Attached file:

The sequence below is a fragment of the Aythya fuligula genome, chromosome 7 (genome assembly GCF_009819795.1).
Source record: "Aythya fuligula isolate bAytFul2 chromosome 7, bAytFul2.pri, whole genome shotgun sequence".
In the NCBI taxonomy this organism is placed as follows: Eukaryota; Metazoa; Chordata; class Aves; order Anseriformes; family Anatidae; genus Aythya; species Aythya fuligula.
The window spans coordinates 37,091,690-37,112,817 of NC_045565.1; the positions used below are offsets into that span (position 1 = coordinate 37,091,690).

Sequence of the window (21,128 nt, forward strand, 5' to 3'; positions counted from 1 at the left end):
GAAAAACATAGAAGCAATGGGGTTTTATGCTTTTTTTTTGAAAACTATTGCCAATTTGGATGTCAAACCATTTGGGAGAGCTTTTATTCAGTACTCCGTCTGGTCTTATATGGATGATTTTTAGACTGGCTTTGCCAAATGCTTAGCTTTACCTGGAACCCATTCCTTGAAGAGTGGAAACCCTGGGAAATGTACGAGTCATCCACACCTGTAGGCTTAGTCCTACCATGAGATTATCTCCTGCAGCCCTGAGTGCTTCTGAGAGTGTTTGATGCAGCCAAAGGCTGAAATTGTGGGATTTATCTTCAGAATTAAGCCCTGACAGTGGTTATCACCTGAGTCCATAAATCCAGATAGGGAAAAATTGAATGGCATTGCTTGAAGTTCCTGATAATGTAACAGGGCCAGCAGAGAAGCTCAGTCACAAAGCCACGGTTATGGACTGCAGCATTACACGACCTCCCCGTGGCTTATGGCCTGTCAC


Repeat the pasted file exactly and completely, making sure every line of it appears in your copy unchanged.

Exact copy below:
The sequence below is a fragment of the Aythya fuligula genome, chromosome 7 (genome assembly GCF_009819795.1).
Source record: "Aythya fuligula isolate bAytFul2 chromosome 7, bAytFul2.pri, whole genome shotgun sequence".
In the NCBI taxonomy this organism is placed as follows: Eukaryota; Metazoa; Chordata; class Aves; order Anseriformes; family Anatidae; genus Aythya; species Aythya fuligula.
The window spans coordinates 37,091,690-37,112,817 of NC_045565.1; the positions used below are offsets into that span (position 1 = coordinate 37,091,690).

Sequence of the window (21,128 nt, forward strand, 5' to 3'; positions counted from 1 at the left end):
GAAAAACATAGAAGCAATGGGGTTTTATGCTTTTTTTTTGAAAACTATTGCCAATTTGGATGTCAAACCATTTGGGAGAGCTTTTATTCAGTACTCCGTCTGGTCTTATATGGATGATTTTTAGACTGGCTTTGCCAAATGCTTAGCTTTACCTGGAACCCATTCCTTGAAGAGTGGAAACCCTGGGAAATGTACGAGTCATCCACACCTGTAGGCTTAGTCCTACCATGAGATTATCTCCTGCAGCCCTGAGTGCTTCTGAGAGTGTTTGATGCAGCCAAAGGCTGAAATTGTGGGATTTATCTTCAGAATTAAGCCCTGACAGTGGTTATCACCTGAGTCCATAAATCCAGATAGGGAAAAATTGAATGGCATTGCTTGAAGTTCCTGATAATGTAACAGGGCCAGCAGAGAAGCTCAGTCACAAAGCCACGGTTATGGACTGCAGCATTACACGACCTCCCCGTGGCTTATGGCCTGTCAC